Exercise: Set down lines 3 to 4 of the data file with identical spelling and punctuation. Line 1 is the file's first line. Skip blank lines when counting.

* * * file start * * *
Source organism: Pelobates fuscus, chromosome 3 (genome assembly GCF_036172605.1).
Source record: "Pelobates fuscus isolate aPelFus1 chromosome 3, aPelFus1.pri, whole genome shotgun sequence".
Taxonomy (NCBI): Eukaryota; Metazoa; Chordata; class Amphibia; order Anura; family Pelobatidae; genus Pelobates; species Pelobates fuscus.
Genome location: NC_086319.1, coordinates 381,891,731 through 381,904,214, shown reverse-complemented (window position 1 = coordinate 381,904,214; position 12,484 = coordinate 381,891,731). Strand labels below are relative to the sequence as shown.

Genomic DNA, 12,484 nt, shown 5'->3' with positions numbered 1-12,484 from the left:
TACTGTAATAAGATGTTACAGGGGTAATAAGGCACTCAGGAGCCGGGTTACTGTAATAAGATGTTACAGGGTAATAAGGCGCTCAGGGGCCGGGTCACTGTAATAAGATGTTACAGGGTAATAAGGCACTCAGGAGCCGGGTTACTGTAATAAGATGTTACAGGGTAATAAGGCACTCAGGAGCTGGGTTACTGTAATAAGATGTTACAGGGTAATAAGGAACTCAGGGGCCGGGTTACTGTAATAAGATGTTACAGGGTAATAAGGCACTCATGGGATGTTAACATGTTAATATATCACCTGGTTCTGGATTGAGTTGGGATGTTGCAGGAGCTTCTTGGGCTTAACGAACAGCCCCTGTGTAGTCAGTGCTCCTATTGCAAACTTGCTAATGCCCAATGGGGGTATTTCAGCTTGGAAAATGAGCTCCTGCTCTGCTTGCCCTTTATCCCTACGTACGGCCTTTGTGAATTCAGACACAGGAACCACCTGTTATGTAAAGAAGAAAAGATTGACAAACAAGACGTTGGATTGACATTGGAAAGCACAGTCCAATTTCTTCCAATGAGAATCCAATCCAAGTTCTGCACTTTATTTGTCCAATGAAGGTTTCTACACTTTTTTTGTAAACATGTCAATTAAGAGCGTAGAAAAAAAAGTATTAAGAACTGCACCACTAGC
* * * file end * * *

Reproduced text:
Taxonomy (NCBI): Eukaryota; Metazoa; Chordata; class Amphibia; order Anura; family Pelobatidae; genus Pelobates; species Pelobates fuscus.
Genome location: NC_086319.1, coordinates 381,891,731 through 381,904,214, shown reverse-complemented (window position 1 = coordinate 381,904,214; position 12,484 = coordinate 381,891,731). Strand labels below are relative to the sequence as shown.